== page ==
Mardi Gras World: Since 1947, the folks at Mardi Gras World have designed and built the oldest and biggest floats for every Mardi Gras season. Each year they build and decorate over 500 of them. The museum offers tours that include a history of Mardi Gras in New Orleans and then take visitors to see the entire construction process. The museum is open year round as Mardi Gras in New Orleans never stops. 

The white alligator 

Audubon Nature Institute: The Audubon Nature Institute includes a variety of museums and facilities including the Aquarium of the Americas (discussed above), as well as Audubon Park and Audubon Zoo. Located uptown--away from the Quarter and other tourist areas, Audubon Park has over 1.8 miles of jogging paths, ancient live oak trees, picnic areas, and playgrounds. The Zoo, located within a section of the park, houses over 2,000 animals including gorillas, oranguatans, and a rare white alligator with blue eyes. 

Cemetery/Swamp Tours: Due to its low elevation, New Orleans cemeteries are unique in that they generally bury their bodies above ground. Inside the famed St. Louis Cemetery you can find the tomb of Marie Laveau, a famed 19th century Voodoo priestess. You can also see the future tomb of actor Nicholas Cage. If cemeteries aren't your thing, then try a swamp tour. A number of different companies offer tours of the famed Louisiana bayous. Riding in a swamp boat or even an airboat. You'll get to see cypress tress covered in Spanish moss, alligators, pelicans, and other wildlife unique to southern Louisiana. 

Tuesday, February 4, 2020

Crawfish Boil 2020: Restaurants

      New Orleans is known for many things: Mardi Gras, voodoo, its rich history, and perhaps most importantly--food. Like any other major city, New Orleans has its share of tourist traps and great restaurants. The recommendations below will steer you towards the the city's rich and diverse culinary landscape. 


Café Du Monde: We’re starting off with the obvious, but sometimes what’s obvious is best. It’s New Orleans, it’s beignets, don’t overthink it. Stroll on down Decatur Street and stop when you see the famous exterior. Go in, order the beignets, and blow powdered sugar on your friends and family. Enjoy a café au laut and watch the world go by. If you walk out of there and you’re not covered in powdered sugar, you’ve done it wrong.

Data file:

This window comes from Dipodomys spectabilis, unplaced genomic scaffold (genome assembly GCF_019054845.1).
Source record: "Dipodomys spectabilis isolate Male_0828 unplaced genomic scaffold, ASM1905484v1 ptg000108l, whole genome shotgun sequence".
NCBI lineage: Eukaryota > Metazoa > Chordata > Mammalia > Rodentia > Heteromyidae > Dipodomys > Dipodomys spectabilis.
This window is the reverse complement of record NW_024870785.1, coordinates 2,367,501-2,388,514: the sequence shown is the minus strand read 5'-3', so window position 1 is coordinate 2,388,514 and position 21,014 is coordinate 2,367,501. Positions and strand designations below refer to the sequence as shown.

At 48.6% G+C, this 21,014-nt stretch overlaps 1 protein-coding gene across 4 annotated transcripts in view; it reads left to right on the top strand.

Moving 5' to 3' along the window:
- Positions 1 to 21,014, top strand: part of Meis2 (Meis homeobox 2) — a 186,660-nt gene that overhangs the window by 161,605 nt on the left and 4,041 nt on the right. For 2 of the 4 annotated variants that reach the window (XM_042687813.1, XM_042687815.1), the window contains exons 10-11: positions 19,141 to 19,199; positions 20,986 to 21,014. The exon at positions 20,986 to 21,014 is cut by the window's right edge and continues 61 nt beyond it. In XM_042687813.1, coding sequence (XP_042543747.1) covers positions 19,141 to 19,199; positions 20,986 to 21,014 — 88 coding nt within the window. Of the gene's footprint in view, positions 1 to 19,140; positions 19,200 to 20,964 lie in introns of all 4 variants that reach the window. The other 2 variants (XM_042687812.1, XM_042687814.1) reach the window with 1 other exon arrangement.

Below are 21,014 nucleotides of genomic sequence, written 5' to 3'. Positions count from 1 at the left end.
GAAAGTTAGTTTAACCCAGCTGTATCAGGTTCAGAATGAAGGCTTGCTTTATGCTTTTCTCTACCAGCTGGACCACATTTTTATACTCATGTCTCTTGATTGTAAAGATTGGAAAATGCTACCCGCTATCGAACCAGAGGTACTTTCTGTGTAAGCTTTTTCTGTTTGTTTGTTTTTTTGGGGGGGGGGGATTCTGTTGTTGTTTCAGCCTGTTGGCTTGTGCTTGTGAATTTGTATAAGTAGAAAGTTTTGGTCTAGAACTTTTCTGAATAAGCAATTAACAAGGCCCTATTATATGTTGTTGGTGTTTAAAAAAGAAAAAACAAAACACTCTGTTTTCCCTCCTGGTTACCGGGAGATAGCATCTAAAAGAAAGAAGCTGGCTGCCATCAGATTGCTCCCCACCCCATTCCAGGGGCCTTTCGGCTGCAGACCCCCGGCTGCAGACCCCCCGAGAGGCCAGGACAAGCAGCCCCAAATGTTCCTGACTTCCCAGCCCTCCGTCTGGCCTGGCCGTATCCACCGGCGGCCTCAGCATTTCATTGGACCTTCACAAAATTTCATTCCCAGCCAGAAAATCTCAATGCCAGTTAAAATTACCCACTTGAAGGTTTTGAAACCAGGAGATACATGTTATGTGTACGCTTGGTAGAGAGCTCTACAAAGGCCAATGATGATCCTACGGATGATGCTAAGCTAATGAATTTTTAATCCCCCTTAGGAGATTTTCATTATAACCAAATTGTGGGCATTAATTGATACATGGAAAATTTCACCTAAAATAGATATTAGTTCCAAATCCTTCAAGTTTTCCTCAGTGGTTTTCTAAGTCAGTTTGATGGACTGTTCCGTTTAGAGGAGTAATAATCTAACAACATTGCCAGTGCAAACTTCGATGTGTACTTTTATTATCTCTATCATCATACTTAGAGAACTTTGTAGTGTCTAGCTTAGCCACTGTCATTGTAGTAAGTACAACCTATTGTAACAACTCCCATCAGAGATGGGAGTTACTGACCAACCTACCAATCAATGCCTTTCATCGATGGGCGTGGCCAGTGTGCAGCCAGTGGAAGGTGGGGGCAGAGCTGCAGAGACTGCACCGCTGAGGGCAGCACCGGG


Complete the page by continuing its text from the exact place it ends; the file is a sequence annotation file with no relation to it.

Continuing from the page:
Killer Poboys: Nestled in the back of the Erin Rose Bar is one of the best kept secrets of the New Orleans culinary scene, Killer Poboys. The Poboy is a traditional New Orleans sandwich consisting of some kind of protein, generally roast beef or fried seafood served on New Orleans style French bread (there’s an entire festival devoted to them). Done right, the poboy is a blank canvas for culinary innovation. And Killer Poboys does them right.

One of the many dishes available at Coquette 

Coquette: Located just near the famed Commander's Palace, Coquette is an upscale neighborhood restaurant that exudes the best of New Orleans cuisine--quality local ingredients cooked simply and beautifully. Order off the al a carte menu or just order the tasting menu and put yourself in the capable hands of chefs Michael Stoltzfus and Kristin Essig. 

Peche: New Orleans chef and restaurateur Donald Link has been on a roll these past few years. In 2006, he opened Cochon, an ode to Cajun cooking, located in the Central Business District. In 2013, Link decided to conquer the New Orleans seafood scene with Peche. The James Beard Foundation named Peche the Best New Restaurant in America in 2014. We've eaten there several times and the menu highlights Gulf seafood at its absolute best. 

Rabbit Curry at Bywater American Bistro

Compere Lapin: After participating in Top Chef: New Orleans, St. Lucia native Nina Compton relocated to the Crescent City and opened Compere Lapin (Brother Rabbit) in 2015 in the Warehouse District. The result, which we've reviewed here, was a stunning meal that fused New Orleans with the Caribbean, culminating in a curried goat dish that you'll never forget. 

Bywater American BistroLast year, Compton opened a more casual neighborhood spot in the Bywater. Bywater American Bistro has some truly standout dishes like rabbit curry and smoked ricotta angolotti as well as a strong cocktail menu. Either of one of these restaurants are worth a visit.  

Small plates at Saba 

Saba: First at Shaya and now at Saba, chef Alon Shaya has brought upscale Israeli food to New Orleans. The hummus is delicious, you won't stop eating the pita, the cocktails are well-done, and the lamb kabobs are rich in flavor. Saba is a ways up Magazine Street, but well-worth a visit. 

      Next week we'll be back with some stuff to do when you're in New Orleans. 

      Just a reminder: the 11th Annual DGA Crawfish Boil is March 7, 2020 at Maison Lafitte in Mandeville, Louisiana. We hope to see you there!